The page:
Learning Python: Numba nopython context for extra speed

Update 2014/12/23: I should have pointed out long ago that this post has been superseded by my post “Numba nopython mode in versions 0.11 and 0.13 of Numba“.

Lets say you are trying to accelerate a Python function whose inner loop calls a Numpy function, in my case that function was exp.  Using the @autojit decorator from Numba should give you good results.  It certainly helped make my function faster, but I felt that more speed was hiding somewhere.  This post explores how I got back that speed.  Today’s code is available as an IPython notebook here: 2014-02-01-LearningPython-NumbaNopythonContext.ipynb.  First, I tested my belief by timing three ways to calculate exp of each entry in a large NumPy array.  This is the code for the functions: Continue reading

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Corrections to “Learning Python: Eight ways to filter an image” – fixing my Numba speed problems

My post comparing different ways to implement the bilateral filter, “Learning Python: Eight ways to filter and image”, showed several versions attempting to use Numba.  However, Numba failed to produce the amazing speed ups others have reported.  The fault is my own.  Here is the new version 2 of my Numba code: Continue reading

Learning Python: Eight ways to filter an image

Today’s post is going to look at fast ways to filter an image in Python, with an eye towards speed and memory efficiency.  My previous post put Numba to use, accelerating my code for generating the Burning Ship fractal by about 10x.  This got me thinking about other places where I could use Numba.  That, combined with reading some SciPy and scikit-learn documentation got me onto the topic of filtering an image.  I’m going to focus on 2D gray-scale images for this post.  Oddly enough, there isn’t a bilateral filter implemented in scipy.ndimage so I’m going to tackle that one.  My test image is the famous Lenna Continue reading

Learning Python: Parallel processing with the Parallel Python module, with some Numba added in

Introduction: Parallel Python and the Burning Ship fractal

I have previously used Matlab for a lot of my prototyping work and its parfor Parallel For loop construct has been a relatively easy way to get code to use all the cores available in my desktop.  Now that I am teaching myself Python, I decided to look for something similar.  My first stop is the Parallel Python module a.k.a. PP.  One thing I like about PP is that it can also run on multiple computers. Continue reading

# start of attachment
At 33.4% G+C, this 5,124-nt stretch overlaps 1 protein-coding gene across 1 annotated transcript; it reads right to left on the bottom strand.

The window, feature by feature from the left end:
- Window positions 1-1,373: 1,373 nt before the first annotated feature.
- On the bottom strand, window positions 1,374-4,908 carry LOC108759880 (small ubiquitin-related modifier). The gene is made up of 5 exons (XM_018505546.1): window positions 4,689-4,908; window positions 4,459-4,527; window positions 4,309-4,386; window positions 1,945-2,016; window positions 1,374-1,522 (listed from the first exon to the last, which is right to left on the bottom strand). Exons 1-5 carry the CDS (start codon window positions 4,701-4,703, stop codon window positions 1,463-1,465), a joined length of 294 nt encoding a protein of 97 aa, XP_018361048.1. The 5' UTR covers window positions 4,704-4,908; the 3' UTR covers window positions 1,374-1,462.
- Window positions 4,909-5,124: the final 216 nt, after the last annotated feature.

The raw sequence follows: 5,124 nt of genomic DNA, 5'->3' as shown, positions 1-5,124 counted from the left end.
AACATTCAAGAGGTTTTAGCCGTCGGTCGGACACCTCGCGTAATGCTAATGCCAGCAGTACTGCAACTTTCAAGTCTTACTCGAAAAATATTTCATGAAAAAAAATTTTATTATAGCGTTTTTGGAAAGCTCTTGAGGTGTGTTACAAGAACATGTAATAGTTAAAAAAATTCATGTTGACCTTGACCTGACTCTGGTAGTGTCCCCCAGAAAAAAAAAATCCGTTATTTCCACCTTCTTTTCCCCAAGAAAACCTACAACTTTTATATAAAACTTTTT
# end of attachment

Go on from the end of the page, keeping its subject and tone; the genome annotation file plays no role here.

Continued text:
Making PyOpenCL handle NumPy arrays as images

PyOpenCL Image objects take a shape tuple that gives (width, height, depth), but NumPy arrays specify shape in the order (rows, columns, …) a.k.a. (height, width, …) where the ellipsis indicates higher dimensions.  What’s important is that the width and height dimensions have been swapped.  The PyOpenCL documentation suggests creating the NumPy arrays in the Fortran or column-major order, instead of the default row major order.  While that is fine for single channel images, RGB and RGBA images still get messed up.  The solution turned out to be quite easy: swap the first and second dimension.  I assume an OpenCL context (ctx) has already been created and you have an image shape tuple specified as image_shape=(rows, columns, …).  This line creates the OpenCL 2D image and stores it in input_image_cl: Continue reading

My computer can’t add (part 2)

In My computer can’t add (part 1) introduced Kahan summation and showed how it helps to improve the accuracy of summing up a large number of floating point values.  Kahan’s algorithm is fine for this task, but what happens when one tries combining the result of two sums?  What if you need to multiply the compensated sum by some value?  This led to a number of searches on Google and online publishers that turned up relatively little.  What I did eventually find led me to the double-double precision and double-single precision libraries written in Fortran.  Currently, they reside at http://crd-legacy.lbl.gov/~dhbailey/mpdist/.  I am going to focus on the addition operators again, but the Fortran code shows how to handle multiplication, transcendental functions and pretty much everything else you could want. Continue reading

My computer can’t add (part 1)

I recently asked some of my colleagues a question relating to the Kahan compensated summation algorithm and was greeted with blank stares and the question “What’s that?”  This caught me off guard as I had known about it for a few years.  I can’t remember how I found out about it, but I think that journey started with a single tutorial question in 2nd year applied maths and when I read “What every computer scientist should know about floating-point arithmetic” by David Goldberg.  I’ll start this off with why this algorithm matters, then what it actually is. Continue reading